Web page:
Note, that if the branch doesn’t exist, Prophecy creates a new branch automatically by essentially cloning what’s on the currently selected branch - therefore make sure to usually create new branch (checkout) from main. If the branch exists, the code for that branch is pulled from Git into Prophecy.

4.2 Connect to a Fabric

Prophecy allows for interactive execution of your modeling work. This allows you to run any SQL model directly on the Fabric we’ve connected to and preview the resulting data. Fabric connection also allows Prophecy to introspect the schemas on your data warehouse and ensure that your development queries are correct.

After branch setup, Fabric selection should pop-up automatically; if not, you can easily set the Fabric by clicking on the (4) Choose cluster dropdown.

Choose the Fabric of choice by clicking on it in the (5) Fabrics list, then simply (6) Save the settings.

Prophecy will quickly load all the available catalogs, schemas, tables, and other metadata and shortly after to allow you to start running your transformations!

4.3 Define data sources

The first step, before building actual transformation logic, is definition of data sources. There are three primary ways to define data sources in a SQL project:

  1. seeds - which allow for loading small CSV datasets into your warehouse (useful for small test datasets or lookup mappings, like list of countries)
  2. datasets - table points with schema and additional metadata
  3. other models - since each model defines a table, models can serve as inputs to another model (we’re going to cover models in the next section)

4.3.1 Create seeds

Seeds allow you to define small CSV-based datasets that are going to be automatically uploaded to your warehouse as tables, whenever you execute your models. This is particularly useful for business data tables or for integration testing on data samples.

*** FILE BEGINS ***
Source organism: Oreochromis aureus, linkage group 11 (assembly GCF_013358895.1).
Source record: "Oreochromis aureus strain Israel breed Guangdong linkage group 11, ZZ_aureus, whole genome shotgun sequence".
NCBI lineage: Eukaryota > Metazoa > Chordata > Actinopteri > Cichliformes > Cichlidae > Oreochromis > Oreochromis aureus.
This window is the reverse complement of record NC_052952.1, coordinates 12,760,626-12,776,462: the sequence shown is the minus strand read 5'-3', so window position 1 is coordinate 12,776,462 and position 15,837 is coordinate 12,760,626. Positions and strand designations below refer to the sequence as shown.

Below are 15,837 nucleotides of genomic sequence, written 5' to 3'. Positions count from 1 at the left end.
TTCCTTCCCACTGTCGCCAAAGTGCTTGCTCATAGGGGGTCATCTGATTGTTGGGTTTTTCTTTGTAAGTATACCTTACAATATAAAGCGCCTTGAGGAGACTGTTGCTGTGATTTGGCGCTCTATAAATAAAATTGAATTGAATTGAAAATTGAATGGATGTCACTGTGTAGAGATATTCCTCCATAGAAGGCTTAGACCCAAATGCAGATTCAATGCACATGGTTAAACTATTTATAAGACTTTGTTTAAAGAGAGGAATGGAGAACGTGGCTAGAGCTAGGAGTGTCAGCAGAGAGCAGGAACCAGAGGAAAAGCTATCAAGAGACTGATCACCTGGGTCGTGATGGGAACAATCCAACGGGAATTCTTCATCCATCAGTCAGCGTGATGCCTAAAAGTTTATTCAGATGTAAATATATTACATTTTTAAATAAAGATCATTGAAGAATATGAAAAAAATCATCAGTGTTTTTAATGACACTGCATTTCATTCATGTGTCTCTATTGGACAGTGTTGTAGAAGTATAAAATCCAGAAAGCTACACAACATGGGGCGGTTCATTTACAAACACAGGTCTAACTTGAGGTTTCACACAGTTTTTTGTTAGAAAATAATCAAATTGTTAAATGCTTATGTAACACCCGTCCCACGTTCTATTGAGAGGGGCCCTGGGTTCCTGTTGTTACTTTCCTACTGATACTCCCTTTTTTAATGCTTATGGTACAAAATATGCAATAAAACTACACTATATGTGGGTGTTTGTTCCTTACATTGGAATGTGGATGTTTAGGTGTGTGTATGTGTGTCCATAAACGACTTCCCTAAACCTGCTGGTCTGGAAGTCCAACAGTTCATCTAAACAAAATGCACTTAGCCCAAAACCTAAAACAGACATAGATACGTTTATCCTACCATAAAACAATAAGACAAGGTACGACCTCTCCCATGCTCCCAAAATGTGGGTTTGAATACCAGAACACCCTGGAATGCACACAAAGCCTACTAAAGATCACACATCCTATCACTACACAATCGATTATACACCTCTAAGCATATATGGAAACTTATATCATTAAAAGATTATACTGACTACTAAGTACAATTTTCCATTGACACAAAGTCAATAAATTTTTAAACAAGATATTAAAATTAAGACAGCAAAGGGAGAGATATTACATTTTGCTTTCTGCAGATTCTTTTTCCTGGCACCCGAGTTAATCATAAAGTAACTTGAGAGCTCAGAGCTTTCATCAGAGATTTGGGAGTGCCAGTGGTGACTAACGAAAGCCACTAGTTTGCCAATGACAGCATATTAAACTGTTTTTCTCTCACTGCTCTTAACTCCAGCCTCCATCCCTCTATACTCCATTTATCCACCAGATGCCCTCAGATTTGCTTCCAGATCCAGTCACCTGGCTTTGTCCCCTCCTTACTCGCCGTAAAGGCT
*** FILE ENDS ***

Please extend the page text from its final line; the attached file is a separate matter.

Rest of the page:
Create a new seed

To create a seed click on the (1) + Add Seed button. A new pop-up window will appear where you can define metadata of the seed. There you can define the (2) Name of seed (which is going to be the same as the name of the table created) and the (3) Path for for it. When ready press (4) OK, to add.

Define Seed Value

The seed initializes by default empty. To define the value simple copy and paste the content of desired CSV (each column separate by a comma, each row separated by a new line, with a header as the first line) into the (1) Code editor. To verify whether the seed is parsed correctly, you can see it after switching again to the (2) Visual editor.

For the purpose of this tutorial, create a nation seed, with the following content:

n_nationkey,n_name,n_regionkey,n_comment
0,ALGERIA,0,Vast Sahara; oil-rich.
1,ARGENTINA,1,Tango; beef; Patagonia.
2,BRAZIL,1,Amazon; Carnival; soccer.
3,CANADA,1,Maple; multicultural; vast wilderness.
4,EGYPT,4,Ancient pyramids; Nile River.
5,ETHIOPIA,0,Coffee origin; diverse culture.

4.3.2 Define datasets

Importing datasets is really easy. We can just drag-and-drop our existing tables directly into a model. We’re going to demonstrate that in the next step.

4.4 Develop your first model

A model is an entity that contains a set of data transformations and defines either a view or a table that will be created on the warehouse of choice. Each model is stored as a select statement in a SQL file within a project. Prophecy models are based on dbt Core models.

Create the first model

Here we create customers_nations model that’s going to enrich our customers and produce a report of which customers show up in which geographic areas most commonly.